Context: Few studies have examined the effect of nicotine replacement therapy (NRT) in COPD patients.
Study objective: To evaluate the efficacy of nicotine sublingual tablets and two levels of support for smoking cessation in COPD patients.
Design: Double-blind, multicenter, placebo-controlled smoking cessation trial.
Setting: Pulmonary outpatient clinics.
Patients: Three hundred seventy COPD patients who smoked a mean of 19.6 cigarettes per day (mean, 42.7 pack-years; mean FEV1, 56% of predicted).
Interventions: Nicotine sublingual tablet or placebo for 12 weeks combined with either low support (four visits plus six telephone calls) or high support (seven visits plus five telephone calls) provided by nurses.
Measurements: Carbon monoxide-verified abstinence rates and St. George Respiratory Questionnaire (SGRQ) assessed at 6 months and 12 months.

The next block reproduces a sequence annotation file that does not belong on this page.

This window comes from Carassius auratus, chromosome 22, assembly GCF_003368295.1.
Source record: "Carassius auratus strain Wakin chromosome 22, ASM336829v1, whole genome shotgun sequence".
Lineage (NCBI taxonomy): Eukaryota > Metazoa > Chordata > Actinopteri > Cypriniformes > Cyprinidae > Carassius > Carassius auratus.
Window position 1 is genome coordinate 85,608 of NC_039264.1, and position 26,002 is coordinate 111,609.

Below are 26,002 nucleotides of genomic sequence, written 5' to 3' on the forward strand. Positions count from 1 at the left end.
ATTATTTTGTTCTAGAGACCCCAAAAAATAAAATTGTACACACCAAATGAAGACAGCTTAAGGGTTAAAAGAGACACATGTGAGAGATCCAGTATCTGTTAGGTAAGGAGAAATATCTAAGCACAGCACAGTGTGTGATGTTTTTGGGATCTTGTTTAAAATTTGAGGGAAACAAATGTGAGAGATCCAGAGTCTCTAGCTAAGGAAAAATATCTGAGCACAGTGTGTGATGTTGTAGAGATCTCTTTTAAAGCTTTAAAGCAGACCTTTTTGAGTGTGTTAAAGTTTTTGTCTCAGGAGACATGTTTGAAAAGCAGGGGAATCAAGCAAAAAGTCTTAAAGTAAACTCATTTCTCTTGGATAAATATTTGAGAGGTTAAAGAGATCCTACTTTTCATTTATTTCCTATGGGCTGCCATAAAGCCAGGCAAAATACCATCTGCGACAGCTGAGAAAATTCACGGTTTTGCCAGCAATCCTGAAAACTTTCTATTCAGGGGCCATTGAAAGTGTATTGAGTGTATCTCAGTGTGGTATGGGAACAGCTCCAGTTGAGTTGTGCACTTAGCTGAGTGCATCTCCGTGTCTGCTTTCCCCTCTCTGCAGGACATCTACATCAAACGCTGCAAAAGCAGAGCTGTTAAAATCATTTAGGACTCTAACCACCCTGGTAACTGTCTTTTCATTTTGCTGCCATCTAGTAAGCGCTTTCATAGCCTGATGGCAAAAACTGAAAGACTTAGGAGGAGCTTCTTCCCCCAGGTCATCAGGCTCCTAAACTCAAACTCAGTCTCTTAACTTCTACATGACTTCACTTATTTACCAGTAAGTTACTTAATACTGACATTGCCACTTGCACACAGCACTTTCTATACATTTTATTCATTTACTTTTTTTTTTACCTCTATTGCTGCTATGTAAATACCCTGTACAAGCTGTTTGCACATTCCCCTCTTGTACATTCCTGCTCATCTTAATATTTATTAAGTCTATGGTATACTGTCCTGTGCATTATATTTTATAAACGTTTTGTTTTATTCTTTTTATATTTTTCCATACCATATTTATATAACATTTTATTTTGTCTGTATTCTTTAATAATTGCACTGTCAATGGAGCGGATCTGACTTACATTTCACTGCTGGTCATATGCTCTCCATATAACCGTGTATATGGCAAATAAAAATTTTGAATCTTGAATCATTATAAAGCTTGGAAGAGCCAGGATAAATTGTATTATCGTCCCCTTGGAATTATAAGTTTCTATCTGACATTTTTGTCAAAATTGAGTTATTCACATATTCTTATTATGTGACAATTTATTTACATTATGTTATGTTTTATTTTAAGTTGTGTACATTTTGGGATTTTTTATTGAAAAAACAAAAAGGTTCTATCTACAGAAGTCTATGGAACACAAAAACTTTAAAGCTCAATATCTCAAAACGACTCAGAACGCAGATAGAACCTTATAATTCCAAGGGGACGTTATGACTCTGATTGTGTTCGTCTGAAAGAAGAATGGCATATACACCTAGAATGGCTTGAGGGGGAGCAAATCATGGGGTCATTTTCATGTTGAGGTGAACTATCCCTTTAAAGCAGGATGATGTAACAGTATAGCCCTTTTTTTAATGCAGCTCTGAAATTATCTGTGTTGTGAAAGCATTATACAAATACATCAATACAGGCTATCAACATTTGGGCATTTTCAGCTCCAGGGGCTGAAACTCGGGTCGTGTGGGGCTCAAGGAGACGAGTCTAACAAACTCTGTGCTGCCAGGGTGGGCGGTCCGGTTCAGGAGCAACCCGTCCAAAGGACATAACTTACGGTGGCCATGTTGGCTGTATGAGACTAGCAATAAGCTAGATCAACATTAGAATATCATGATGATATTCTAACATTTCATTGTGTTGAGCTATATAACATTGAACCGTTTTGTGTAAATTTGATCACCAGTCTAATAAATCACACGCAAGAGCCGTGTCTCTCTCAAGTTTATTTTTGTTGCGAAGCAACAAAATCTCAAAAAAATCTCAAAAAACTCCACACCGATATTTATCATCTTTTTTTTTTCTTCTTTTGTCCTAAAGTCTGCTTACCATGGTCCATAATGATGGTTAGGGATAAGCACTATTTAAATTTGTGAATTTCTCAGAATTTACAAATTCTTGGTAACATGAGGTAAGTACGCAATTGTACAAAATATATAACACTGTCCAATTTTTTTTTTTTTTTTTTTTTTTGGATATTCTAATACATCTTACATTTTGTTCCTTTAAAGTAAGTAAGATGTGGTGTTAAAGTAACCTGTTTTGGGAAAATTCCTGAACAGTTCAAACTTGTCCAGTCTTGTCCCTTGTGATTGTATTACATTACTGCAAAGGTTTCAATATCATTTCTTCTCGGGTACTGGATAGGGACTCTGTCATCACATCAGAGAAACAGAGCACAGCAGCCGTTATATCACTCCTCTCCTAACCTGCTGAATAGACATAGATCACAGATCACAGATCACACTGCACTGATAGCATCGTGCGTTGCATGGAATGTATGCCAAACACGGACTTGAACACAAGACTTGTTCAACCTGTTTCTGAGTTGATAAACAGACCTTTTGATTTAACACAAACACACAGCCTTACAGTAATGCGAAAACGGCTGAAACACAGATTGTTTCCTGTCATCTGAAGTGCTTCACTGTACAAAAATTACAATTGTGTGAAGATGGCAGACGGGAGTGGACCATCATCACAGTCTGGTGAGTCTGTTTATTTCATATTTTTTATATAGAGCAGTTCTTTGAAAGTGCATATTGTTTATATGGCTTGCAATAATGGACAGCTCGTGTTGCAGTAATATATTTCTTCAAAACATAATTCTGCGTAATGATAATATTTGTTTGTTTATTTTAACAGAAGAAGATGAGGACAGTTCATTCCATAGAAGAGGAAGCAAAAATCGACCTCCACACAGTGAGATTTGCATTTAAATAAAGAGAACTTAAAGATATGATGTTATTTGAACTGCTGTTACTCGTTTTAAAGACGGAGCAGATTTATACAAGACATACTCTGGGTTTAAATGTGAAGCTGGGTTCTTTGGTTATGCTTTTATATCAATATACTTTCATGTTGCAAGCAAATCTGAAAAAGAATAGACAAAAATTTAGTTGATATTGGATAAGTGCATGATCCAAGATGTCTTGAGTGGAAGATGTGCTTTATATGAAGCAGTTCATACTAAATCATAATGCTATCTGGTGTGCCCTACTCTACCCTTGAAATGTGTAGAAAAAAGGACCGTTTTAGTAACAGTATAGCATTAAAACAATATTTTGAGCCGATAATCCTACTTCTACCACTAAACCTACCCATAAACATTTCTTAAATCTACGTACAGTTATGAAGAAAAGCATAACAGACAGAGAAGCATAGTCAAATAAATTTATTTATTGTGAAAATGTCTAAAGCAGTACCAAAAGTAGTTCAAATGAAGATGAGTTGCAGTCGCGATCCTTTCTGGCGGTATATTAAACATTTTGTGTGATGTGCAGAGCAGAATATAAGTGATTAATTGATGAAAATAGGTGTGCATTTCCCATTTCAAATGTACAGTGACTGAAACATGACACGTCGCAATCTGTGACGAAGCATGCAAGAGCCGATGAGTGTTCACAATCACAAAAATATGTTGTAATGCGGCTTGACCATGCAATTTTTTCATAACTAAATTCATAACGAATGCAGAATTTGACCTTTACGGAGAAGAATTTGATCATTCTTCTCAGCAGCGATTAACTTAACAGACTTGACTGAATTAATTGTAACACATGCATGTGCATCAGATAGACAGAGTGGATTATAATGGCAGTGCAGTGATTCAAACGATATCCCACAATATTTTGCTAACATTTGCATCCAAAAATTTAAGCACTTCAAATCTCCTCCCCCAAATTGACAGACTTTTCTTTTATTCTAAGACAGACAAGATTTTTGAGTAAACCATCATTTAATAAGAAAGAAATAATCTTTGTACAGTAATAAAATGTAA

Results: Two hundred eighty-eight of 370 patients were evaluable for the final study end points. Smoking cessation rates were statistically significantly superior with sublingual nicotine vs placebo for all measures of abstinence: 6-month point prevalence, 23% vs 10%; 12-month point prevalence, 17% vs 10%. There was no significant difference in effect between low vs high behavioral support. The SGRQ score improved significantly in abstainers vs nonabstainers; the changes in mean scores were –10.9 vs – 2.9 for total score, and – 28.6 vs − 2.3 for symptom score, respectively.
Conclusions: This trial demonstrated the long-term efficacy of NRT for cessation for the general population of COPD smokers, regardless of daily cigarette consumption. Cessation success rates were in the same range as in healthy smokers, and abstinence improved SGRQ scores. NRT should be used to aid cessation in all smokers with COPD, regardless of disease severity and number of cigarettes smoked.